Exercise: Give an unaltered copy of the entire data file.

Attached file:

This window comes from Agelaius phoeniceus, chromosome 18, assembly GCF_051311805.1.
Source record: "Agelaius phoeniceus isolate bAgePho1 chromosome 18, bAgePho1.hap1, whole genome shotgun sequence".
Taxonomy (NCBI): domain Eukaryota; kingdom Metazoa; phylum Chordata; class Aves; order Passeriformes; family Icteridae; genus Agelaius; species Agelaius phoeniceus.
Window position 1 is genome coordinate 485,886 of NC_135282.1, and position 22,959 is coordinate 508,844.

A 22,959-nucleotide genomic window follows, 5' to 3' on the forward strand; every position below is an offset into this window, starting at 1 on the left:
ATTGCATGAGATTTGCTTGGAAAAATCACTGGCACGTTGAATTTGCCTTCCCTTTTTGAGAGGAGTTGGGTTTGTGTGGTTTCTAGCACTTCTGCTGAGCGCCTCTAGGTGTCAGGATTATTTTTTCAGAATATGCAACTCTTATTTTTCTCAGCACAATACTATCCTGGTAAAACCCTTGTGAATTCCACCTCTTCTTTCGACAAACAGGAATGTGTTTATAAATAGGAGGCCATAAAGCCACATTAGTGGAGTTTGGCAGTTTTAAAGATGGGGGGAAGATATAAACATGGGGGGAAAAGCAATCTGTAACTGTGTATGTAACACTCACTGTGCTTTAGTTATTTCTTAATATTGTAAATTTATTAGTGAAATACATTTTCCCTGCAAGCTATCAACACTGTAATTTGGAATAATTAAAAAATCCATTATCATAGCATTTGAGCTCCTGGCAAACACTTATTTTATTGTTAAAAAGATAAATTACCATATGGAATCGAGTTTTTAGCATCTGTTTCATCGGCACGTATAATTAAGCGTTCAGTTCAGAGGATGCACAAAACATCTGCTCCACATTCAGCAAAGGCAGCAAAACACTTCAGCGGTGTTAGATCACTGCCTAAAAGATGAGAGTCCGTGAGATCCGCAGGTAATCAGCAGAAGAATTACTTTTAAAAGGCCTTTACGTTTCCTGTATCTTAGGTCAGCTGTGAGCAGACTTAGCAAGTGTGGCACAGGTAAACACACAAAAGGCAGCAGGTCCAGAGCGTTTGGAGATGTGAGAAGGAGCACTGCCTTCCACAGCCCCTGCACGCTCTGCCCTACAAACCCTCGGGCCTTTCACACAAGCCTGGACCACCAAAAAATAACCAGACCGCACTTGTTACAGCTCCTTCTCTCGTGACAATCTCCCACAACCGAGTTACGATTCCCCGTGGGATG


This window comes from Agelaius phoeniceus, chromosome 18, assembly GCF_051311805.1.
Source record: "Agelaius phoeniceus isolate bAgePho1 chromosome 18, bAgePho1.hap1, whole genome shotgun sequence".
Taxonomy (NCBI): domain Eukaryota; kingdom Metazoa; phylum Chordata; class Aves; order Passeriformes; family Icteridae; genus Agelaius; species Agelaius phoeniceus.
Window position 1 is genome coordinate 485,886 of NC_135282.1, and position 22,959 is coordinate 508,844.

A 22,959-nucleotide genomic window follows, 5' to 3' on the forward strand; every position below is an offset into this window, starting at 1 on the left:
ATTGCATGAGATTTGCTTGGAAAAATCACTGGCACGTTGAATTTGCCTTCCCTTTTTGAGAGGAGTTGGGTTTGTGTGGTTTCTAGCACTTCTGCTGAGCGCCTCTAGGTGTCAGGATTATTTTTTCAGAATATGCAACTCTTATTTTTCTCAGCACAATACTATCCTGGTAAAACCCTTGTGAATTCCACCTCTTCTTTCGACAAACAGGAATGTGTTTATAAATAGGAGGCCATAAAGCCACATTAGTGGAGTTTGGCAGTTTTAAAGATGGGGGGAAGATATAAACATGGGGGGAAAAGCAATCTGTAACTGTGTATGTAACACTCACTGTGCTTTAGTTATTTCTTAATATTGTAAATTTATTAGTGAAATACATTTTCCCTGCAAGCTATCAACACTGTAATTTGGAATAATTAAAAAATCCATTATCATAGCATTTGAGCTCCTGGCAAACACTTATTTTATTGTTAAAAAGATAAATTACCATATGGAATCGAGTTTTTAGCATCTGTTTCATCGGCACGTATAATTAAGCGTTCAGTTCAGAGGATGCACAAAACATCTGCTCCACATTCAGCAAAGGCAGCAAAACACTTCAGCGGTGTTAGATCACTGCCTAAAAGATGAGAGTCCGTGAGATCCGCAGGTAATCAGCAGAAGAATTACTTTTAAAAGGCCTTTACGTTTCCTGTATCTTAGGTCAGCTGTGAGCAGACTTAGCAAGTGTGGCACAGGTAAACACACAAAAGGCAGCAGGTCCAGAGCGTTTGGAGATGTGAGAAGGAGCACTGCCTTCCACAGCCCCTGCACGCTCTGCCCTACAAACCCTCGGGCCTTTCACACAAGCCTGGACCACCAAAAAATAACCAGACCGCACTTGTTACAGCTCCTTCTCTCGTGACAATCTCCCACAACCGAGTTACGATTCCCCGTGGGATG